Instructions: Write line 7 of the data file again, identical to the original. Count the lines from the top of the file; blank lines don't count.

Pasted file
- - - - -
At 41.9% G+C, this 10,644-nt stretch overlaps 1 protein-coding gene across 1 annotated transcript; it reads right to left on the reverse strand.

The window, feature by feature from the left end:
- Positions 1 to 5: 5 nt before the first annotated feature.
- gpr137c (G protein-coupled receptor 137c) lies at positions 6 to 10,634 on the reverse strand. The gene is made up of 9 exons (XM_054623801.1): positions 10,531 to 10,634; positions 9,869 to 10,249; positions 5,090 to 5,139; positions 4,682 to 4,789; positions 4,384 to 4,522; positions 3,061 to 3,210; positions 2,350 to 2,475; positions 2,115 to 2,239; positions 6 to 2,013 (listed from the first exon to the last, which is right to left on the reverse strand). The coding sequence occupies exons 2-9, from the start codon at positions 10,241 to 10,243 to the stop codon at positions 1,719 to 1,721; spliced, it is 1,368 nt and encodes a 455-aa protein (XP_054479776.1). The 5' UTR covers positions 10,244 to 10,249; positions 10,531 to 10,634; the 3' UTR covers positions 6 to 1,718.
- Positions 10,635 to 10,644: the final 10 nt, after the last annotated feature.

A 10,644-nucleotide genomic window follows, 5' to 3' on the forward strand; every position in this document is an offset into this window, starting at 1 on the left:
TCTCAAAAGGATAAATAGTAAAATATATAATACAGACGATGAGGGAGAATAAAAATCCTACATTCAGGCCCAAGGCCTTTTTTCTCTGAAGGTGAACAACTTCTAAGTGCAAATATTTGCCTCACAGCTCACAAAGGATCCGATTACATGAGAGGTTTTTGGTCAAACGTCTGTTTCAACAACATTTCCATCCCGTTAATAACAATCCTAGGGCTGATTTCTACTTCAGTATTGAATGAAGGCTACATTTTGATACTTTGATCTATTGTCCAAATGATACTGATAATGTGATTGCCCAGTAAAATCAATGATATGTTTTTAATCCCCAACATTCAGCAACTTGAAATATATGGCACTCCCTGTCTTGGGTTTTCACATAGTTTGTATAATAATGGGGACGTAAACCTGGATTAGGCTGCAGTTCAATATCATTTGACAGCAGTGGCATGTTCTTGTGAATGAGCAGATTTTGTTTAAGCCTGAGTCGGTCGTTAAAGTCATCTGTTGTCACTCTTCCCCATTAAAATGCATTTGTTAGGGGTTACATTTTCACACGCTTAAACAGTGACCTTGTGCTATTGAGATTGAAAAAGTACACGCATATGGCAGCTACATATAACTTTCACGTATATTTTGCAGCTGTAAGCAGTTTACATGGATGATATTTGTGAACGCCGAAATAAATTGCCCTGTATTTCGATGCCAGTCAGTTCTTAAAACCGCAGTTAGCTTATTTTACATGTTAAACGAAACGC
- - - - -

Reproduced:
TCTCAAAAGGATAAATAGTAAAATATATAATACAGACGATGAGGGAGAATAAAAATCCTACATTCAGGCCCAAGGCCTTTTTTCTCTGAAGGTGAACAACTTCTAAGTGCAAATATTTGCCTCACAGCTCACAAAGGATCCGATTACATGAGAGGTTTTTGGTCAAACGTCTGTTTCAACAACATTTCCATCCCGTTAATAACAATCCTAGGGCTGATTTCTACTTCAGTATTGAATGAAGGCTACATTTTGATACTTTGATCTATTGTCCAAATGATACTGATAATGTGATTGCCCAGTAAAATCAATGATATGTTTTTAATCCCCAACATTCAGCAACTTGAAATATATGGCACTCCCTGTCTTGGGTTTTCACATAGTTTGTATAATAATGGGGACGTAAACCTGGATTAGGCTGCAGTTCAATATCATTTGACAGCAGTGGCATGTTCTTGTGAATGAGCAGATTTTGTTTAAGCCTGAGTCGGTCGTTAAAGTCATCTGTTGTCACTCTTCCCCATTAAAATGCATTTGTTAGGGGTTACATTTTCACACGCTTAAACAGTGACCTTGTGCTATTGAGATTGAAAAAGTACACGCATATGGCAGCTACATATAACTTTCACGTATATTTTGCAGCTGTAAGCAGTTTACATGGATGATATTTGTGAACGCCGAAATAAATTGCCCTGTATTTCGATGCCAGTCAGTTCTTAAAACCGCAGTTAGCTTATTTTACATGTTAAACGAAACGC